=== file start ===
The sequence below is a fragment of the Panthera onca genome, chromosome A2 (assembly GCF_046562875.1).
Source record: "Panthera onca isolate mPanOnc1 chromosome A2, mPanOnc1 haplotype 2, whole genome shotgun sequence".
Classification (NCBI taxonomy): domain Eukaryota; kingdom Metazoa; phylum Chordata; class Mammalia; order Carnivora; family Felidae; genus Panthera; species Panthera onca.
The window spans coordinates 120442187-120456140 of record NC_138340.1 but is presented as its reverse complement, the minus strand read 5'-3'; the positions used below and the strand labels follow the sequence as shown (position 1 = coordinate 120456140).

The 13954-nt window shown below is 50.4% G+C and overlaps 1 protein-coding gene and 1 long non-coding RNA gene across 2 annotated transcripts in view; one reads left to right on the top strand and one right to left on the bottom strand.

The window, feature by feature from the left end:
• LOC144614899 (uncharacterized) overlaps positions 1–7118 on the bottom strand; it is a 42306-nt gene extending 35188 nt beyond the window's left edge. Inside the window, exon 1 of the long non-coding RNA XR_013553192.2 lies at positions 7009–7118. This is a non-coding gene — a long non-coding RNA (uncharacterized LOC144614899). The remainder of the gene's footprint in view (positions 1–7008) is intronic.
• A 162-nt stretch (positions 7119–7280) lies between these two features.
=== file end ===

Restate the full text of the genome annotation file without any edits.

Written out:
The sequence below is a fragment of the Panthera onca genome, chromosome A2 (assembly GCF_046562875.1).
Source record: "Panthera onca isolate mPanOnc1 chromosome A2, mPanOnc1 haplotype 2, whole genome shotgun sequence".
Classification (NCBI taxonomy): domain Eukaryota; kingdom Metazoa; phylum Chordata; class Mammalia; order Carnivora; family Felidae; genus Panthera; species Panthera onca.
The window spans coordinates 120442187-120456140 of record NC_138340.1 but is presented as its reverse complement, the minus strand read 5'-3'; the positions used below and the strand labels follow the sequence as shown (position 1 = coordinate 120456140).

The 13954-nt window shown below is 50.4% G+C and overlaps 1 protein-coding gene and 1 long non-coding RNA gene across 2 annotated transcripts in view; one reads left to right on the top strand and one right to left on the bottom strand.

The window, feature by feature from the left end:
• LOC144614899 (uncharacterized) overlaps positions 1–7118 on the bottom strand; it is a 42306-nt gene extending 35188 nt beyond the window's left edge. Inside the window, exon 1 of the long non-coding RNA XR_013553192.2 lies at positions 7009–7118. This is a non-coding gene — a long non-coding RNA (uncharacterized LOC144614899). The remainder of the gene's footprint in view (positions 1–7008) is intronic.
• A 162-nt stretch (positions 7119–7280) lies between these two features.